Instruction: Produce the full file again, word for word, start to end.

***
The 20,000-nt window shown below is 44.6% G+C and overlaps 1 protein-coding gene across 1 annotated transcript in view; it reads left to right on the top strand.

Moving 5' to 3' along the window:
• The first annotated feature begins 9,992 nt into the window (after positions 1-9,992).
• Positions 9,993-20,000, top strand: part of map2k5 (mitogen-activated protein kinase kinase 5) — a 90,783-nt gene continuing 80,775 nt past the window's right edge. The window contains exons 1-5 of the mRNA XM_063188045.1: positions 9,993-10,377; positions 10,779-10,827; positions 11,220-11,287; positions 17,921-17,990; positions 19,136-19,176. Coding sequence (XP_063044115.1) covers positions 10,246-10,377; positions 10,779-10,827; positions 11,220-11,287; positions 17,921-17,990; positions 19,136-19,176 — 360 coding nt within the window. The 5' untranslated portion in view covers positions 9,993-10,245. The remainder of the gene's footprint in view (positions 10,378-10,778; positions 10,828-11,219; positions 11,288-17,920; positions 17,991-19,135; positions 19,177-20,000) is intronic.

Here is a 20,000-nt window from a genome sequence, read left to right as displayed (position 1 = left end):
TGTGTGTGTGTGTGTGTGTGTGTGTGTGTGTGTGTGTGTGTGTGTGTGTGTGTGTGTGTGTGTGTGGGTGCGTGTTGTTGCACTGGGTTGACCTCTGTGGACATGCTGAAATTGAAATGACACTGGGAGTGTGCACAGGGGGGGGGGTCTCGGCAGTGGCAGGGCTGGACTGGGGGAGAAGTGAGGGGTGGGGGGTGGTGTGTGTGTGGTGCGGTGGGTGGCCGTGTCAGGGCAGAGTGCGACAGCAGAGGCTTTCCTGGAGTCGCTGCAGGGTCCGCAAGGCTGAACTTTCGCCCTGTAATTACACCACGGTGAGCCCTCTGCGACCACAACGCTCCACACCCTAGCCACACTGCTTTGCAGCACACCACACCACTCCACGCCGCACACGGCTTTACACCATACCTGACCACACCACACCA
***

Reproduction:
The 20,000-nt window shown below is 44.6% G+C and overlaps 1 protein-coding gene across 1 annotated transcript in view; it reads left to right on the top strand.

Moving 5' to 3' along the window:
• The first annotated feature begins 9,992 nt into the window (after positions 1-9,992).
• Positions 9,993-20,000, top strand: part of map2k5 (mitogen-activated protein kinase kinase 5) — a 90,783-nt gene continuing 80,775 nt past the window's right edge. The window contains exons 1-5 of the mRNA XM_063188045.1: positions 9,993-10,377; positions 10,779-10,827; positions 11,220-11,287; positions 17,921-17,990; positions 19,136-19,176. Coding sequence (XP_063044115.1) covers positions 10,246-10,377; positions 10,779-10,827; positions 11,220-11,287; positions 17,921-17,990; positions 19,136-19,176 — 360 coding nt within the window. The 5' untranslated portion in view covers positions 9,993-10,245. The remainder of the gene's footprint in view (positions 10,378-10,778; positions 10,828-11,219; positions 11,288-17,920; positions 17,991-19,135; positions 19,177-20,000) is intronic.

Here is a 20,000-nt window from a genome sequence, read left to right as displayed (position 1 = left end):
TGTGTGTGTGTGTGTGTGTGTGTGTGTGTGTGTGTGTGTGTGTGTGTGTGTGTGTGTGTGTGTGTGGGTGCGTGTTGTTGCACTGGGTTGACCTCTGTGGACATGCTGAAATTGAAATGACACTGGGAGTGTGCACAGGGGGGGGGGTCTCGGCAGTGGCAGGGCTGGACTGGGGGAGAAGTGAGGGGTGGGGGGTGGTGTGTGTGTGGTGCGGTGGGTGGCCGTGTCAGGGCAGAGTGCGACAGCAGAGGCTTTCCTGGAGTCGCTGCAGGGTCCGCAAGGCTGAACTTTCGCCCTGTAATTACACCACGGTGAGCCCTCTGCGACCACAACGCTCCACACCCTAGCCACACTGCTTTGCAGCACACCACACCACTCCACGCCGCACACGGCTTTACACCATACCTGACCACACCACACCA